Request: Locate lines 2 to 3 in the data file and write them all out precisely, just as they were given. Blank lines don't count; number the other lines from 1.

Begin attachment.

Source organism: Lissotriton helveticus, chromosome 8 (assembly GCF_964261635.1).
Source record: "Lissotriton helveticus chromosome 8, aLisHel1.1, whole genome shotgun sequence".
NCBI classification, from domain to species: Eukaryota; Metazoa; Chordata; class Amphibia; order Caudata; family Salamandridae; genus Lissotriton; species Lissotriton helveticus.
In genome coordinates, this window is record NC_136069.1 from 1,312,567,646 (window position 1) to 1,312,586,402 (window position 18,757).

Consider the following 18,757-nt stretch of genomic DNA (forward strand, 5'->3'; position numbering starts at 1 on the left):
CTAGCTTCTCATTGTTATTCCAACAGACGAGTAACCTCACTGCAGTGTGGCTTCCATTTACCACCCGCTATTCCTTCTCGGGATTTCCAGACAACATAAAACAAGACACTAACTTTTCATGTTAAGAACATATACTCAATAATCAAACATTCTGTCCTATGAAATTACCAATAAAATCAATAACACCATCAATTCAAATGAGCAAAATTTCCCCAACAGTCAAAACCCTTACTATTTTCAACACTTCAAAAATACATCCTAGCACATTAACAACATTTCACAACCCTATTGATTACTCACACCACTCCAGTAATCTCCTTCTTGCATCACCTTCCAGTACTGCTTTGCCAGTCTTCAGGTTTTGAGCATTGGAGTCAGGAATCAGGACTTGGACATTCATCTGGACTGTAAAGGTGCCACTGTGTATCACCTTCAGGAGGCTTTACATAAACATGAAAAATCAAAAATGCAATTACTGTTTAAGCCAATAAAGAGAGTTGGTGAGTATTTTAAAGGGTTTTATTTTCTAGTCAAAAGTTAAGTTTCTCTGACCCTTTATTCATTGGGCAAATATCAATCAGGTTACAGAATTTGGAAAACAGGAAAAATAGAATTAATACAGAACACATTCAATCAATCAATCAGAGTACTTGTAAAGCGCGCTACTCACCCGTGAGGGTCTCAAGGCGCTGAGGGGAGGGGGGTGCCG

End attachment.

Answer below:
Source record: "Lissotriton helveticus chromosome 8, aLisHel1.1, whole genome shotgun sequence".
NCBI classification, from domain to species: Eukaryota; Metazoa; Chordata; class Amphibia; order Caudata; family Salamandridae; genus Lissotriton; species Lissotriton helveticus.